Norton Children’s repairs a hole in boy's heart
Vibrant and bouncing, Wells Whitaker is a ball of energy. The 2-year-old bundle of long golden curls and bright laughter seems to have an endless supply of energy.
His parents, Leslee and Matt, remember just months before, Wells was a very different toddler.
“He has two older siblings,” Matt said. “He would try to keep up, and basically his energy would drop off, and he would take a three-hour nap.”
Wells was born with a ventricular septal defect, or VSD, a congenital birth defect that causes a sizable hole in the lower chambers of a baby’s heart.
While pregnant, Leslee and her OB/GYN anticipated minor issues with Wells’ heart after spotting a small abnormality during a checkup. However, his diagnosis wasn’t confirmed until after he was born.
As Wells grew, his VSD was monitored closely, but it was apparent that something was not right. His heart began to swell and would beat faster than normal, as if he were running on a treadmill.
“At 15 months, he wouldn’t run around or play,” Leslee said, her voice breaking as she recalled uncertain moments — times when they were unsure whether their youngest child would have a normal life, or life at all.
“He just wanted someone to hold him all of the time,” she said. “He was always so tired. There was a point when we were very scared that it may be worse than what they had said.”
Open heart surgery
It quickly became evident that Wells would need heart surgery to repair the hole and his heart’s rhythm.
“I thought I would lose him. I felt so helpless, because there was nothing I could do but rely on the knowledge of the doctors and just trust them,” Matt said. “They gave me all the hope I needed.”
The words “open heart surgery” would make anyone nervous, especially the parents of such a small patient. On the day of the operation, Matt and Leslee hoped for the best and prepared for the worst: a large scar, lengthy recovery time and an exhausted baby who would be in pain.
“I was expecting six weeks of hell,” Leslee said. “It wasn’t that at all. When they say kids are resilient – boy – they weren’t kidding.”
Norton Children’s Heart Center is home to Kentucky’s only pediatric cardiovascular program. The Heart Center cares for hundreds of children for a number of conditions ranging from mild to severe and performs countless surgeries, like the one that repaired Wells’ heart.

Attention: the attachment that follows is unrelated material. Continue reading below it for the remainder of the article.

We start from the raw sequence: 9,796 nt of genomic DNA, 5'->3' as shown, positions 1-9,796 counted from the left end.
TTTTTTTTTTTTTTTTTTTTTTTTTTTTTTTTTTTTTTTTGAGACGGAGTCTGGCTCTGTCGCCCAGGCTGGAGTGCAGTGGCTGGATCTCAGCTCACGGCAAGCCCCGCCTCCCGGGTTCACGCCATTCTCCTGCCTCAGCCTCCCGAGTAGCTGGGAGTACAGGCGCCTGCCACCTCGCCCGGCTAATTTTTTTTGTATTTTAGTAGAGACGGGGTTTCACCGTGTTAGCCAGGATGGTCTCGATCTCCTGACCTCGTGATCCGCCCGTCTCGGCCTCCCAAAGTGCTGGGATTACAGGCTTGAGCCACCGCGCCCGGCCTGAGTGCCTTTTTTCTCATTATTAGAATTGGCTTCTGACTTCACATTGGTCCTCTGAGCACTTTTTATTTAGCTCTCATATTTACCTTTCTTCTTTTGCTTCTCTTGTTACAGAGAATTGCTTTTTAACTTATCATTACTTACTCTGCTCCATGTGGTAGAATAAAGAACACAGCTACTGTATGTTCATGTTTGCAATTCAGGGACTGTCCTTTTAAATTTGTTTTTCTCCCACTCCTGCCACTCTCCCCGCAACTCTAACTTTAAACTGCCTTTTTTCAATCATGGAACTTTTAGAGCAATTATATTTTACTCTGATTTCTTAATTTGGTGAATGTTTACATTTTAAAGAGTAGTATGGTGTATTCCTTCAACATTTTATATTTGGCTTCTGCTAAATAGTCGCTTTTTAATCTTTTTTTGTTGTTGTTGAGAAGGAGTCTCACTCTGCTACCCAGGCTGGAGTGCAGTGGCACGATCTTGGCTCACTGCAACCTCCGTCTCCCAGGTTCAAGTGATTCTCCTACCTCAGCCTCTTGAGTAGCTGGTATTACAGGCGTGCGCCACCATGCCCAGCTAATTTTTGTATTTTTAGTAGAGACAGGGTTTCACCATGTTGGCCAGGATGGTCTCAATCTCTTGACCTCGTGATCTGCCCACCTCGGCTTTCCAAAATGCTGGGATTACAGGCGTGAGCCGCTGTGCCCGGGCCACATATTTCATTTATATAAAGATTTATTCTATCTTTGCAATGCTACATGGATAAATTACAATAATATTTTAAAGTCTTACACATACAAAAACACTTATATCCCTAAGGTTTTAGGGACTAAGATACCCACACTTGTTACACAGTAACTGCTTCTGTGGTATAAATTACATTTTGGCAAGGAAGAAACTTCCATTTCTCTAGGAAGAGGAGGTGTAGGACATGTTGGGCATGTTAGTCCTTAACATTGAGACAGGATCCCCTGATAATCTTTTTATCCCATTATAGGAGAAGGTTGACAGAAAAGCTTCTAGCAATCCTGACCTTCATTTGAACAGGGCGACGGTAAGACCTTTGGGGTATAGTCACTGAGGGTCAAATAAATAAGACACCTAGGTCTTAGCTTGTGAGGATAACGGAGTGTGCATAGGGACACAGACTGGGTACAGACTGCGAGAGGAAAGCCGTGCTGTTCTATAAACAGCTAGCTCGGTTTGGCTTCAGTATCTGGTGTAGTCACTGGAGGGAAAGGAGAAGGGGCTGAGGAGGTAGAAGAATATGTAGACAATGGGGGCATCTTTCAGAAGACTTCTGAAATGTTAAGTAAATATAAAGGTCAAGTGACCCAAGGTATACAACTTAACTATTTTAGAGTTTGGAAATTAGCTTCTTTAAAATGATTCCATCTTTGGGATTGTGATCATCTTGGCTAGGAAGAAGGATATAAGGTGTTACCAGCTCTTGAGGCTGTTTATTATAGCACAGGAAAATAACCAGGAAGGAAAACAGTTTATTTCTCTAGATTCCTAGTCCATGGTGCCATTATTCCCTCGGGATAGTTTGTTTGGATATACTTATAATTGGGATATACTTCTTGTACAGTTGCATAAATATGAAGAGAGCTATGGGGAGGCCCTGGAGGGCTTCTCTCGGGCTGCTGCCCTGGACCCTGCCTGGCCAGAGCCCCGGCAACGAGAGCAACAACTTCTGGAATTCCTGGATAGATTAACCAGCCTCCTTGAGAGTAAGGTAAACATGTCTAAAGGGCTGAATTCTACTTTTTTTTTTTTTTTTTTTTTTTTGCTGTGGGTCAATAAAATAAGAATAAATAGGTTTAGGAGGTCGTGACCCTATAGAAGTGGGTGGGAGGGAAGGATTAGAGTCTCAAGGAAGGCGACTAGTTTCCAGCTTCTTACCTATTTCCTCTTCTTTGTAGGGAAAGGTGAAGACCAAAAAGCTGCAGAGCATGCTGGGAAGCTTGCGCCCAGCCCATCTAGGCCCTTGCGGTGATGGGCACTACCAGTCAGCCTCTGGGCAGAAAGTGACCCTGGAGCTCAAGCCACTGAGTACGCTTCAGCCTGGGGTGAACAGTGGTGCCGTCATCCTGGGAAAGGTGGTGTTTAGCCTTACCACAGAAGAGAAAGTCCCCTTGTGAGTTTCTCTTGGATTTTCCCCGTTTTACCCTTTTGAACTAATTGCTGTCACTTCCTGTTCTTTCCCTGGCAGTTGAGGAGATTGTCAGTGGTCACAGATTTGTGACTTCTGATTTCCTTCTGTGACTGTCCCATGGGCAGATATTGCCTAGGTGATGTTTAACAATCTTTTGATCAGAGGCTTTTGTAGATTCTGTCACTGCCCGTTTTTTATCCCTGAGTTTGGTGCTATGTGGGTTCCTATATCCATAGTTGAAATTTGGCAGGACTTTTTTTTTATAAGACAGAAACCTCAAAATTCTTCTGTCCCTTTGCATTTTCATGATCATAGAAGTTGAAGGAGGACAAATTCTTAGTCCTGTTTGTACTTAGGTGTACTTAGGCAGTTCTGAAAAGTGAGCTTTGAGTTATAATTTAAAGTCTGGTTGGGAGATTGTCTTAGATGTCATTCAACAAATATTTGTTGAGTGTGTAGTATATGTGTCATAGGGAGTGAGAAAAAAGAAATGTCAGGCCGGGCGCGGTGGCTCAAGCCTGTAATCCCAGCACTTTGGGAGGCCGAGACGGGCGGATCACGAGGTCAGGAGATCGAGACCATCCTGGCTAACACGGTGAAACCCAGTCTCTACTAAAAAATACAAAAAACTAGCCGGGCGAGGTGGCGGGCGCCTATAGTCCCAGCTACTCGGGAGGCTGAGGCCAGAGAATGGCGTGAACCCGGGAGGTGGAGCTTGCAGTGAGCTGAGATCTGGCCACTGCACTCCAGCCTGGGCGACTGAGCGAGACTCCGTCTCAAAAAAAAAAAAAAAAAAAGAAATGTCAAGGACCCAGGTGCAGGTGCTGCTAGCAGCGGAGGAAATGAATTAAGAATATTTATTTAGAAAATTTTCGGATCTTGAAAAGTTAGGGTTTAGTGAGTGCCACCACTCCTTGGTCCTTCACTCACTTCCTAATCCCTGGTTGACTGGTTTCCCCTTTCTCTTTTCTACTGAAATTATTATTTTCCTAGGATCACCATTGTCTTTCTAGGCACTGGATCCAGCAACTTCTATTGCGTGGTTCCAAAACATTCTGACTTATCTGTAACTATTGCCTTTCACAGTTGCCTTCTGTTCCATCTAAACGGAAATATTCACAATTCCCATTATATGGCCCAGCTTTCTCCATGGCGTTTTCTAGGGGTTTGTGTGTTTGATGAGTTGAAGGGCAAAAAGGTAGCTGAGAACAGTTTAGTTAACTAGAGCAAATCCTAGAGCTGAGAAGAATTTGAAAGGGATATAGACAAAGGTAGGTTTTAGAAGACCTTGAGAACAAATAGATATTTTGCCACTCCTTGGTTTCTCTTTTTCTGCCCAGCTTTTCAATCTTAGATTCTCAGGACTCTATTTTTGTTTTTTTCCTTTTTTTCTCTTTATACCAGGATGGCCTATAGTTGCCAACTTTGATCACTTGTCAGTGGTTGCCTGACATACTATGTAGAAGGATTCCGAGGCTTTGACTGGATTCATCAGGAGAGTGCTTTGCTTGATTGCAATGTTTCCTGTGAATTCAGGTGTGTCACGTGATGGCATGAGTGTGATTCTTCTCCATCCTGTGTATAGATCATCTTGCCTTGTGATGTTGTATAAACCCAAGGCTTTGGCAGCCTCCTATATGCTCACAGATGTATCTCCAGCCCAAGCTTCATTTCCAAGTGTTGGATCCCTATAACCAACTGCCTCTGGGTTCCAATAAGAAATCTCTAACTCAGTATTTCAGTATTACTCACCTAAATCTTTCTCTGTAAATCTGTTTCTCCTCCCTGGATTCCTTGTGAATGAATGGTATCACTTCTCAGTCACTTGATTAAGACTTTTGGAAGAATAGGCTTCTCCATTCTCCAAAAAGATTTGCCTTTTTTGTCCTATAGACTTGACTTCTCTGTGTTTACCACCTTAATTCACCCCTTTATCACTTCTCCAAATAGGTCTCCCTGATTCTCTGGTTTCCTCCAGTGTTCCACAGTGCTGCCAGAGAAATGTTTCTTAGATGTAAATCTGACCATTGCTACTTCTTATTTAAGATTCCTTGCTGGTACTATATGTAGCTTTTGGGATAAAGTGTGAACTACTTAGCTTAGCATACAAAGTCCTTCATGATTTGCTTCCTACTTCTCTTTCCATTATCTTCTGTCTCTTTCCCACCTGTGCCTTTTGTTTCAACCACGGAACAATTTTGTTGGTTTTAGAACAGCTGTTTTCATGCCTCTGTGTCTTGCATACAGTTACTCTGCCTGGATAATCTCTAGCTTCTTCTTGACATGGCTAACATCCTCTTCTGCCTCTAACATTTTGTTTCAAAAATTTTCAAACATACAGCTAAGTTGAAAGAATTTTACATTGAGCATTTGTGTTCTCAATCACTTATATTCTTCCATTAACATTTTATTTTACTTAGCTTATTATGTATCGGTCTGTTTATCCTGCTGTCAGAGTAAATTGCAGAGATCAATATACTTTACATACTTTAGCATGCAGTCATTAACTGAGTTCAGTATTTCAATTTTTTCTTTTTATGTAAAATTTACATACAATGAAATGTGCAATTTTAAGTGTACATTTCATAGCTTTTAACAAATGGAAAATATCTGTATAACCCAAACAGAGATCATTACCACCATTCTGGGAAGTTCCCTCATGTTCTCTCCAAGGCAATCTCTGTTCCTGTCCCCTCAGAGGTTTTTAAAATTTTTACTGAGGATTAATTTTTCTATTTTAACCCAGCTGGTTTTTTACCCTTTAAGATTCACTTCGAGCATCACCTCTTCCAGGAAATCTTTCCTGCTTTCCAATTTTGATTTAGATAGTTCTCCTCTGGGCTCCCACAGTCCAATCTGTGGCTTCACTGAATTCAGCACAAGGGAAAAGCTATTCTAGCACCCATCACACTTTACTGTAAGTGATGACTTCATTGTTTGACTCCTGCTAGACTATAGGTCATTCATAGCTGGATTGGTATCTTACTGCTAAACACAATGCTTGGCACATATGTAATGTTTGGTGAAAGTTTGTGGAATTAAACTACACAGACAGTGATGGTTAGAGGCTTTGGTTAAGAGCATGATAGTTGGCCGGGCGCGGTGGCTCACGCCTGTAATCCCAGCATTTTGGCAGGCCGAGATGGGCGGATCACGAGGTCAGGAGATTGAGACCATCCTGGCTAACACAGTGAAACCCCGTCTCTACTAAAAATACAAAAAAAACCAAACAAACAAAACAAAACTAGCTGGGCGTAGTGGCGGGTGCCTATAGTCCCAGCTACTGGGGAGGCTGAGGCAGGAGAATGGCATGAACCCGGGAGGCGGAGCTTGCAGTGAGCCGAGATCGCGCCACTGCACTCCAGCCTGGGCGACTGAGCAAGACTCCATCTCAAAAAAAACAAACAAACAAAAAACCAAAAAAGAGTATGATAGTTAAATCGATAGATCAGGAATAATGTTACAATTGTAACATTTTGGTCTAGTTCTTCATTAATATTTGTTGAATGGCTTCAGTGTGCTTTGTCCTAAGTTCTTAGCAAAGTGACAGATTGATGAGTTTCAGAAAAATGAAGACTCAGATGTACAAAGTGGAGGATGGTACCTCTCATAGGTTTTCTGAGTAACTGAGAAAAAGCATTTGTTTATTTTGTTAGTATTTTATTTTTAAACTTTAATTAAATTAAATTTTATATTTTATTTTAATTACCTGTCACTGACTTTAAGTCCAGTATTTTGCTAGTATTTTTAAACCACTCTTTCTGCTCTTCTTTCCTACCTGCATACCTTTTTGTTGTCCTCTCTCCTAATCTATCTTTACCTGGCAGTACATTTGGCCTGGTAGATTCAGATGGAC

Going home early
While the surgery may have been routine to staff at Norton Children’s Hospital, Matt and Leslee were overwhelmingly surprised by not only the speed of recovery, but also the amount of compassion and attentiveness they received.
“They provided outstanding care,” Matt said. “His nurse, Hannah, stayed by his bedside what seemed like 24/7.”
“She went over every wire, every monitor, over and over again,” Leslee added.
Wells was discharged after only four days — a day earlier than planned after his cardiothoracic surgeon, Erle H. Austin III, M.D., with University of Louisville Physicians, discovered him running and playing in the recovery room.
Above and beyond
“Once he healed, he was a completely different boy!” Leslee said, balancing a wiggling Wells on her knee. “They told us, ‘You have no idea how much energy he may have,’ and they were right. It’s a night-and-day difference.”
Just a week after being home, he was already running around with the kids.
Wells’ surgery to repair his heart was Matt and Leslee’s first encounter with the newly named Norton Children’s Hospital, but they found themselves in the company of families drawn close by the experience of personalized service and compassionate care from the oldest pediatric hospital in Kentucky.
“As far as working with a medical staff, they are totally dedicated to your child’s wellness,” Leslee said. “I can’t imagine getting the care anywhere else.”
“The hospital goes above and beyond for the health care of its patients,” Matt said.